Millions of votes were wasted at the election - it's time for change

"Who's to know how the vote would have gone if people had opted for who they really believe in?"
"Who's to know how the vote would have gone if people had opted for who they really believe in?"

By Darren Hughes

If "strong and stable" has been the motto of parliament's first past the post voting system, June 5th put an end to that myth once and for all.

For the third time in a row, Westminster's voting system failed to do what it says on the tin – produce a big government majority.

The analysis is in, and it shows the general election saw the second highest electoral volatility – the movement of votes between parties – since 1931. People are switching sides and shopping around at astonishing levels.


But millions of those people's votes are being thrown on the electoral scrapheap. A new report from the Electoral Reform Society shows that 68% of votes had no impact on the result. That's 22 million votes going to waste. 

Amid that sea of wasted votes, it's the tiny ripples that make the difference. Just 0.0016% of voters choosing differently would have given the Conservatives a majority, while the election saw a rise in very marginal seats: eleven were won by fewer than 100 votes.

Who's to know how the vote would have gone if people had opted for who they really believe in? This was the 'hold your nose' election: we estimate that 6.5 million people voted tactically, alongside a surge in smaller parties standing aside. 


The effect of all this is totally different across the UK – and highly unpredictable. More than that, first past the post is exaggerating regional and national divisions. Labour secured 29% of the south east vote but got just ten per cent of seats, while Conservatives won 34% of the north east vote but got just nine per cent of seats.

The result of this is making the north seem 'pure Labour', the south 'pure Conservative' – when the picture is much more complex. Meanwhile, the SNP continue to be over-represented in Scotland, as is Labour in Wales, while Northern Ireland voters are forced into two camps.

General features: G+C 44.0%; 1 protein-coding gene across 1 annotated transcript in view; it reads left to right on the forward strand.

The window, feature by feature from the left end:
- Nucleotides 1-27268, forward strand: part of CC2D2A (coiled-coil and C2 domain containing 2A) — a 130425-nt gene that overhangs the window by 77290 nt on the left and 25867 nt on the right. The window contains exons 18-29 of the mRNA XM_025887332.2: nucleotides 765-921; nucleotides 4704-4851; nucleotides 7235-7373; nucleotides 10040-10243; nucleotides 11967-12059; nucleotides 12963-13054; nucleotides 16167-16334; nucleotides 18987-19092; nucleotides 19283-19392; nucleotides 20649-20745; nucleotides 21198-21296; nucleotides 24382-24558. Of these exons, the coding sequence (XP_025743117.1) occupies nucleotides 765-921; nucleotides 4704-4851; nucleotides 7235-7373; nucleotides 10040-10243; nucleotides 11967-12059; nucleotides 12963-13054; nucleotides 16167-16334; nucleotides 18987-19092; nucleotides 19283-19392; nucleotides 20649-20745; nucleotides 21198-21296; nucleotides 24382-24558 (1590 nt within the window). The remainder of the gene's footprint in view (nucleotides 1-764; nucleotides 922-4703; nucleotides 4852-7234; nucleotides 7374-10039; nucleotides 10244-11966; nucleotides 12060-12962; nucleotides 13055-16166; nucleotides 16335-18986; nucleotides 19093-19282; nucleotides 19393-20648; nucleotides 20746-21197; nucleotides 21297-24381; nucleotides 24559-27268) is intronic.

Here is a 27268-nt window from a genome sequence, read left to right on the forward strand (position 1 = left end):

And while the UK-wide picture seemed relatively proportional, in every region and nation which people actually live and relate to, we see seats not matching votes. For example, the Conservatives largely benefited from the discrepancy between votes and seats, winning 56% of English seats on 46% of the vote – while seeing their vote rise in Wales and their number of seats fall. The voting system is struggling to keep up with huge changes in partisan alignment.

There are other ways of doing things. Through YouGov, we modelled the results under three other voting systems, asking 13,000 voters how they'd vote using the Alternative Vote, the Welsh Assembly/Scottish Parliament's Additional Member System or Northern Ireland's Single Transferable Vote system.

We still see a hung Parliament – that's what people voted for, after all – but there is better representation for smaller parties, far less divisive regional/national results, and, crucially, millions fewer wasted votes or tactically-cast ballots.

But the current system means a diverse and shifting public are having to work around a broken two-party system. The result is volatile voting and random results in many parts of our country. 

We need to move towards a means of electing our MPs where all voices are heard and where people don't feel forced to hold their nose at the ballot box.

Darren Hughes is the chief executive of the Electoral Reform Society. Read the new report 'The 2017 General Election: Volatile Voting, Random Results' here.

The opinions in politics.co.uk's Comment and Analysis section are those of the author and are no reflection of the views of the website or its owners.

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